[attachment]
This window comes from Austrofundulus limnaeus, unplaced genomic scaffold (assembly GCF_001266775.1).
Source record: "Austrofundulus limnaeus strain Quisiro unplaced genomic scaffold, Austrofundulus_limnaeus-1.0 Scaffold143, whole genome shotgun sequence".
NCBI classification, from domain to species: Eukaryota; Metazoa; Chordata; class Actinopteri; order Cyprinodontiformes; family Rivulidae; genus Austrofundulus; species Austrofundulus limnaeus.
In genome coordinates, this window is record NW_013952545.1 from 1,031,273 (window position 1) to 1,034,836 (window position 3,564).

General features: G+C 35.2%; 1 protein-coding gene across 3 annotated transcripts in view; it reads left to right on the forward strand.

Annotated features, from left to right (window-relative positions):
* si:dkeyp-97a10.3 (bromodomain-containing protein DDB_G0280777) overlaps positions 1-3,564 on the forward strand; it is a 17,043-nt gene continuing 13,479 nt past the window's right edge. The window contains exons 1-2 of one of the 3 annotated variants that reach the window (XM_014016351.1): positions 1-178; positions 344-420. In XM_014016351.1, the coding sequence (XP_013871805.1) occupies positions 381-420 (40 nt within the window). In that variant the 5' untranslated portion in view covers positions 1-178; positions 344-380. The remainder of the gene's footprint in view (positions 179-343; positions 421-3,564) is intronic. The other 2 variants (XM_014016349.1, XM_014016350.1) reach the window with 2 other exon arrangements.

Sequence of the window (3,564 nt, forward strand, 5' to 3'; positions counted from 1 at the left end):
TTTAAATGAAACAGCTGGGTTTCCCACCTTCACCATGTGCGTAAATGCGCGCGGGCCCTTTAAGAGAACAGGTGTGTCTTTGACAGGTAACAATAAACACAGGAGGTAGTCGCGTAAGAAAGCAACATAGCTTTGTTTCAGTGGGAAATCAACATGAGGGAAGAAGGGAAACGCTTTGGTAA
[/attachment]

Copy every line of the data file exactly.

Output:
This window comes from Austrofundulus limnaeus, unplaced genomic scaffold (assembly GCF_001266775.1).
Source record: "Austrofundulus limnaeus strain Quisiro unplaced genomic scaffold, Austrofundulus_limnaeus-1.0 Scaffold143, whole genome shotgun sequence".
NCBI classification, from domain to species: Eukaryota; Metazoa; Chordata; class Actinopteri; order Cyprinodontiformes; family Rivulidae; genus Austrofundulus; species Austrofundulus limnaeus.
In genome coordinates, this window is record NW_013952545.1 from 1,031,273 (window position 1) to 1,034,836 (window position 3,564).

General features: G+C 35.2%; 1 protein-coding gene across 3 annotated transcripts in view; it reads left to right on the forward strand.

Annotated features, from left to right (window-relative positions):
* si:dkeyp-97a10.3 (bromodomain-containing protein DDB_G0280777) overlaps positions 1-3,564 on the forward strand; it is a 17,043-nt gene continuing 13,479 nt past the window's right edge. The window contains exons 1-2 of one of the 3 annotated variants that reach the window (XM_014016351.1): positions 1-178; positions 344-420. In XM_014016351.1, the coding sequence (XP_013871805.1) occupies positions 381-420 (40 nt within the window). In that variant the 5' untranslated portion in view covers positions 1-178; positions 344-380. The remainder of the gene's footprint in view (positions 179-343; positions 421-3,564) is intronic. The other 2 variants (XM_014016349.1, XM_014016350.1) reach the window with 2 other exon arrangements.

Sequence of the window (3,564 nt, forward strand, 5' to 3'; positions counted from 1 at the left end):
TTTAAATGAAACAGCTGGGTTTCCCACCTTCACCATGTGCGTAAATGCGCGCGGGCCCTTTAAGAGAACAGGTGTGTCTTTGACAGGTAACAATAAACACAGGAGGTAGTCGCGTAAGAAAGCAACATAGCTTTGTTTCAGTGGGAAATCAACATGAGGGAAGAAGGGAAACGCTTTGGTAA